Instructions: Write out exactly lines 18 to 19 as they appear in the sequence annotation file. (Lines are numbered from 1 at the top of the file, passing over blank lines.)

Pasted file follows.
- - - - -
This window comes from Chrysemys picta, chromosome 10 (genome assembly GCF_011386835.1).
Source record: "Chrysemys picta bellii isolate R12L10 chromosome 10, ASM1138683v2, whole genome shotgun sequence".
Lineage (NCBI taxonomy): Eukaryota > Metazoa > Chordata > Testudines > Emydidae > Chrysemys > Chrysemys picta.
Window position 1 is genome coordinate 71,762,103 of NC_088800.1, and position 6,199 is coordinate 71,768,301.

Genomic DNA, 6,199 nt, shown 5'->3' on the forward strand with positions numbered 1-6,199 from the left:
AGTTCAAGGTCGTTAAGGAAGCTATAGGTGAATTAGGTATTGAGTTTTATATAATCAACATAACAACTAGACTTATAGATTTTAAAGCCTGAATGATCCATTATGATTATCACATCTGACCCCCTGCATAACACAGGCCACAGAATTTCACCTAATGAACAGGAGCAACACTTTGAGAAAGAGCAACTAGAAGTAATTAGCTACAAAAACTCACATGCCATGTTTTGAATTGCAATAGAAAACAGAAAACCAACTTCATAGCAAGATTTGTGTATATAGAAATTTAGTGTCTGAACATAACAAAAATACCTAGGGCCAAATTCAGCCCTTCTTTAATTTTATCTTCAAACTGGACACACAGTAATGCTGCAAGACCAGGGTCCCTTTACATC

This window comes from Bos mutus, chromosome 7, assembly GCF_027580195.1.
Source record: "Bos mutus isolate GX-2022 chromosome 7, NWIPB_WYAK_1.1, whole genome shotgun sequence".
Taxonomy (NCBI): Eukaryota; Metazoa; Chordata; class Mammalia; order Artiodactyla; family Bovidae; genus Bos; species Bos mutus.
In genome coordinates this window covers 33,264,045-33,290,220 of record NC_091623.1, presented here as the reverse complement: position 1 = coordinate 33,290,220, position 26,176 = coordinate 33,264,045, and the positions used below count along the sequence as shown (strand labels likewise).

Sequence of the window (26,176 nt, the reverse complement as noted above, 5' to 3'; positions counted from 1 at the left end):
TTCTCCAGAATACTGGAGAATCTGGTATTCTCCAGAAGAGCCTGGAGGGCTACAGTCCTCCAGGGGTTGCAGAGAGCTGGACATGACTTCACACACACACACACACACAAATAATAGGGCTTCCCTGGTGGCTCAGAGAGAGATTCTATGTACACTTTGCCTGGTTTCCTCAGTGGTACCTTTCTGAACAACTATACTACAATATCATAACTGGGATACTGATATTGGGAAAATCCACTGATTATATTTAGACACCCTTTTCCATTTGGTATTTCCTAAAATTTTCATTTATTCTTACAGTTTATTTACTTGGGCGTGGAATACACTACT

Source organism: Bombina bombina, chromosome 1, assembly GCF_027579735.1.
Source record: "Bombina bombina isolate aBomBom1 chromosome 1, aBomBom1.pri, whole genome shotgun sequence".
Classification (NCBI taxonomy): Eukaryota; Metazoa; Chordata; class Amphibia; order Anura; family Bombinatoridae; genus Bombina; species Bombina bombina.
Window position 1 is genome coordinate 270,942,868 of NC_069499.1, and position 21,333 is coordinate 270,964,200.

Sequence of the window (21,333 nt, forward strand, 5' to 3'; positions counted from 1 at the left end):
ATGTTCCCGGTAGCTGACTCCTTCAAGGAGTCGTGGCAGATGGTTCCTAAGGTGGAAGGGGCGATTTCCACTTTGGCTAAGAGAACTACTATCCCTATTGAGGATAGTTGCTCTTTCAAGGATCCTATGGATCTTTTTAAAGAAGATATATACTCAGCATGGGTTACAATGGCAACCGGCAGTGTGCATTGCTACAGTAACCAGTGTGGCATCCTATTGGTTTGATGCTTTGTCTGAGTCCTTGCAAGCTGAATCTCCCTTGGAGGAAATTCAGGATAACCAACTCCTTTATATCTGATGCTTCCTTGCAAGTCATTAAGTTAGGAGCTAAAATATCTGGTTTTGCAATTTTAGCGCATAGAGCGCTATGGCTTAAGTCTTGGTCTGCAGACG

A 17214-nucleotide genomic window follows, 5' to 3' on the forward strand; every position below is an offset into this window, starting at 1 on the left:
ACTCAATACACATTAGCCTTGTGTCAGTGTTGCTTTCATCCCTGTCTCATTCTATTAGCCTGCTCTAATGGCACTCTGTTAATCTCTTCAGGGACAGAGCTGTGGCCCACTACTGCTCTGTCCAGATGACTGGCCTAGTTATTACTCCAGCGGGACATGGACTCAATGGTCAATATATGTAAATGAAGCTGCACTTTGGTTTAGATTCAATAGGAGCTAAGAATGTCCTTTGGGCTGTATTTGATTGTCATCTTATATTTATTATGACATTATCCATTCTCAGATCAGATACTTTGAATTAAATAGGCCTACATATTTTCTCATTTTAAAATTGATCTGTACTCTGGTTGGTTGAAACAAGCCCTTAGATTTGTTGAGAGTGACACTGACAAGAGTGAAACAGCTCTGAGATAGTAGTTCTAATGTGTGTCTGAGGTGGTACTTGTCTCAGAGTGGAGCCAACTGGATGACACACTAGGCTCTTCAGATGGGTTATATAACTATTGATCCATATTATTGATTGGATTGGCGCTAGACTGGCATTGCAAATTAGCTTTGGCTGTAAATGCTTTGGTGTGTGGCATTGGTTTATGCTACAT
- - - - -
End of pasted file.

ATGTTCCCGGTAGCTGACTCCTTCAAGGAGTCGTGGCAGATGGTTCCTAAGGTGGAAGGGGCGATTTCCACTTTGGCTAAGAGAACTACTATCCCTATTGAGGATAGTTGCTCTTTCAAGGATCCTATGGATCTTTTTAAAGAAGATATATACTCAGCATGGGTTACAATGGCAACCGGCAGTGTGCATTGCTACAGTAACCAGTGTGGCATCCTATTGGTTTGATGCTTTGTCTGAGTCCTTGCAAGCTGAATCTCCCTTGGAGGAAATTCAGGATAACCAACTCCTTTATATCTGATGCTTCCTTGCAAGTCATTAAGTTAGGAGCTAAAATATCTGGTTTTGCAATTTTAGCGCATAGAGCGCTATGGCTTAAGTCTTGGTCTGCAGACG

A 17214-nucleotide genomic window follows, 5' to 3' on the forward strand; every position below is an offset into this window, starting at 1 on the left: